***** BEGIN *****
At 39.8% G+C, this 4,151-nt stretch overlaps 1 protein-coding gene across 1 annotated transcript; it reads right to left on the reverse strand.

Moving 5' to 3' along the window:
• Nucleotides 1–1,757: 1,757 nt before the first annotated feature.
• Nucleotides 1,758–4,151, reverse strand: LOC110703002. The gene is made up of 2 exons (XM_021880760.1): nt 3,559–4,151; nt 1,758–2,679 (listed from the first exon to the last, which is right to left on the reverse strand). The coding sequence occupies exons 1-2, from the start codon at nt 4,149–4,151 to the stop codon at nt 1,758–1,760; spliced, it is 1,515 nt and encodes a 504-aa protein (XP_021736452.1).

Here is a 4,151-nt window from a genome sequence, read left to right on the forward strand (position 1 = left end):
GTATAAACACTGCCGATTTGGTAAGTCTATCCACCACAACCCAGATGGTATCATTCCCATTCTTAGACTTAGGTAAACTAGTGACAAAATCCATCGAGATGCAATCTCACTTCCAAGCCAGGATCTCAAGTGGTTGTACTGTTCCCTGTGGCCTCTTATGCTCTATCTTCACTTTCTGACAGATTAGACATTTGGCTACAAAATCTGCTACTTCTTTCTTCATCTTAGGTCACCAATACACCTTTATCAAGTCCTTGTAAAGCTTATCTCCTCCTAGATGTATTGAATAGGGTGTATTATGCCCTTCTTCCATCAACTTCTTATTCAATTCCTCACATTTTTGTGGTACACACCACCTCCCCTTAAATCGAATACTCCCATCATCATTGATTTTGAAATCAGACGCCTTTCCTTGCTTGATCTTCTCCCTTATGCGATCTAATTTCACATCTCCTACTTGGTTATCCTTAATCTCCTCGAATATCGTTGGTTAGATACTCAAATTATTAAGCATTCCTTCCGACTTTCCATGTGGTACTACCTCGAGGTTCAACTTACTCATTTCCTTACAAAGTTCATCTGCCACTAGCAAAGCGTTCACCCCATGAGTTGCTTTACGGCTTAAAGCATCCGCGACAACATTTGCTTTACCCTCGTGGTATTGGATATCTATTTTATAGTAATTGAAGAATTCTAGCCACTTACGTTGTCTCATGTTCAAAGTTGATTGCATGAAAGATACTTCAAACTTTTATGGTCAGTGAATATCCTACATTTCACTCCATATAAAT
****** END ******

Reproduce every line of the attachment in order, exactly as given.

At 39.8% G+C, this 4,151-nt stretch overlaps 1 protein-coding gene across 1 annotated transcript; it reads right to left on the reverse strand.

Moving 5' to 3' along the window:
• Nucleotides 1–1,757: 1,757 nt before the first annotated feature.
• Nucleotides 1,758–4,151, reverse strand: LOC110703002. The gene is made up of 2 exons (XM_021880760.1): nt 3,559–4,151; nt 1,758–2,679 (listed from the first exon to the last, which is right to left on the reverse strand). The coding sequence occupies exons 1-2, from the start codon at nt 4,149–4,151 to the stop codon at nt 1,758–1,760; spliced, it is 1,515 nt and encodes a 504-aa protein (XP_021736452.1).

Here is a 4,151-nt window from a genome sequence, read left to right on the forward strand (position 1 = left end):
GTATAAACACTGCCGATTTGGTAAGTCTATCCACCACAACCCAGATGGTATCATTCCCATTCTTAGACTTAGGTAAACTAGTGACAAAATCCATCGAGATGCAATCTCACTTCCAAGCCAGGATCTCAAGTGGTTGTACTGTTCCCTGTGGCCTCTTATGCTCTATCTTCACTTTCTGACAGATTAGACATTTGGCTACAAAATCTGCTACTTCTTTCTTCATCTTAGGTCACCAATACACCTTTATCAAGTCCTTGTAAAGCTTATCTCCTCCTAGATGTATTGAATAGGGTGTATTATGCCCTTCTTCCATCAACTTCTTATTCAATTCCTCACATTTTTGTGGTACACACCACCTCCCCTTAAATCGAATACTCCCATCATCATTGATTTTGAAATCAGACGCCTTTCCTTGCTTGATCTTCTCCCTTATGCGATCTAATTTCACATCTCCTACTTGGTTATCCTTAATCTCCTCGAATATCGTTGGTTAGATACTCAAATTATTAAGCATTCCTTCCGACTTTCCATGTGGTACTACCTCGAGGTTCAACTTACTCATTTCCTTACAAAGTTCATCTGCCACTAGCAAAGCGTTCACCCCATGAGTTGCTTTACGGCTTAAAGCATCCGCGACAACATTTGCTTTACCCTCGTGGTATTGGATATCTATTTTATAGTAATTGAAGAATTCTAGCCACTTACGTTGTCTCATGTTCAAAGTTGATTGCATGAAAGATACTTCAAACTTTTATGGTCAGTGAATATCCTACATTTCACTCCATATAAAT